Publicly available information

What sources of information about assets are publicly available?

There are several publicly available sources that provide information on assets located in Switzerland. In particular:

  • the commercial register provides information on companies (eg, share capital, legal seat, address, corporate purpose). Each canton maintains its own commercial register, which is freely accessible. A summary version of the commercial register is available online;
  • the Swiss Official Gazette of Commerce, in addition to gathering some of the information published in every cantonal commercial register, provides information regarding bankruptcies, composition agreements, debt enforcements, calls to creditors, lost titles, precious metal control, other legal publications, balances and company notices;
  • the land register records every single plot of land in Switzerland, with the exception of those in the public domain. Each canton maintains its own land register, which can be consulted upon the showing of a legitimate interest (eg, for purposes of contractual negotiations for the purchase of a property);
  • the Swiss aircraft registry contains the records of all Swiss-registered aircraft and provides detailed information regarding the owner and the holder, the type of aircraft, its year of construction, the serial number, the maximum take-off mass and the fee according to its noise level;
  • the debt enforcement and bankruptcy register records all debt collection proceedings filed against a debtor, and can be consulted upon request by anyone showing a prima facie legitimate interest;
  • an unofficial will register that records wills and other testamentary dispositions. This register is, however, not exhaustive and only contains information that has been provided freely;
  • in certain cantons (eg, Zurich, Bern, Fribourg, Saint-Gall, Vaud, Valais and Neuchâtel), it is possible, under specific conditions, to access information contained in a person’s tax certificate; and
  • judgments rendered by criminal and civil courts on the merits are accessible to the public (article 54 of the SCCP) either on the website of the relevant court in anonymized format or for consultation at the same (in which case a copy thereof can be provided after having been anonymised depending on the practice of the court).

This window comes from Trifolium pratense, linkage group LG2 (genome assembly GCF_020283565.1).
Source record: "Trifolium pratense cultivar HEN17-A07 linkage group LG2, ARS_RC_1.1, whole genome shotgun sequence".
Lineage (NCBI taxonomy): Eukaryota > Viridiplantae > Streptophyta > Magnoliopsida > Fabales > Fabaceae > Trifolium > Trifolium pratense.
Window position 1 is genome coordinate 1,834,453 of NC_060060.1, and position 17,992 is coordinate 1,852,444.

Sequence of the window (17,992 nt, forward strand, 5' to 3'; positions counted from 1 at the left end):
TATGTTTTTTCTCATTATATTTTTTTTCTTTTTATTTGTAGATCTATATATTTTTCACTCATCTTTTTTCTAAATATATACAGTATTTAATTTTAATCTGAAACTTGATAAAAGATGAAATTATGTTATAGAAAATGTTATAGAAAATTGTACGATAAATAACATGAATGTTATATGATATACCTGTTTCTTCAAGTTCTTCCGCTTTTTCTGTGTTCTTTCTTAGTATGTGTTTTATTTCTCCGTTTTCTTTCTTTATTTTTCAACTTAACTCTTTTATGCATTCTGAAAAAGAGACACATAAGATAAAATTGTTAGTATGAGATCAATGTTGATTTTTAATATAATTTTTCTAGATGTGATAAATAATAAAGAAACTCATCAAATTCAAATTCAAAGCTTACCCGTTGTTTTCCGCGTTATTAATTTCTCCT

There is no register of bank accounts in Switzerland. Swiss banking secrecy protects the privacy of banks’ clients. However, banking secrecy is not unlimited and can be lifted in the context of criminal proceedings (see question 21), among others.

Cooperation with law enforcement agencies

Can information and evidence be obtained from law enforcement and regulatory agencies for use in civil proceedings?

A civil court may obtain information in writing from all ‘official authorities’ (article 190 of the SCCP). There is no list of entities falling under the definition of official authorities, but it should be interpreted broadly as encompassing every entity financed or subsidised by a public agency. Courts are, moreover, obliged to provide mutual assistance to each other (article 194 of the SCCP). A party to civil proceedings may request the civil court in charge of the matter to order the adverse party or another authority to provide specific information. Moreover, a civil court may be requested to take evidence at any time (ie, even before the initiation of proceedings) if the law grants such right to do so and the applicant credibly shows that the evidence is at risk or that it has a legitimate interest (article 158 of the SCCP).

As mentioned in question 8, information may be obtained from the Debt Collection Office regarding the debt enforcement and bankruptcy register records, as well as from civil courts. Moreover, a party to a civil dispute that is also a party to criminal proceedings on the same facts, if granted the right to access the criminal file, can use such information in the context of civil proceedings.

Third-party disclosure

How can information be obtained from third parties not suspected of wrongdoing?

Third parties are subject to the same rules as witnesses for the taking of evidence, as described under question 7.

Interim relief

What interim relief is available pre-judgment to prevent the dissipation of assets by, and to obtain information from, those suspected of involvement in the fraud?

The law distinguishes between non-monetary and monetary claims. Although enforcement of the former is regulated by the SCCP, enforcement of the latter is regulated by the DEBA. Interim relief, both before a claim has been filed or during the proceedings, can be requested by way of interim measures for non-monetary claims, and attachment for monetary claims.

Courts can order any interim measure suitable to prevent imminent harm in support of a non-monetary claim (article 262 of the SCCP). In particular, such interim relief can take the form of an injunction, an order to remedy an unlawful situation, an order to a registry or third party, a performance in kind or the remittance of a sum of money (if provided by law). In practice, interim measures that are often requested are the registration of property rights in a public register, such as the land register. Interim measures can also be requested to prevent a party from disposing of assets such as company shares or movable property. In cases of special urgency, and in particular where there is a risk that the enforcement of the measure will be frustrated, the court may order the interim measure immediately and without hearing the opposing party (ie, ex parte) (article 265 of the SCCP). Moreover, although pretrial discovery is alien to civil procedure, the SCCP allows the taking of evidence before the initiation of legal proceedings exclusively in cases where the law grants the right to do so and evidence is at risk, or where the applicant has a justified interest (article 158 of the SCCP).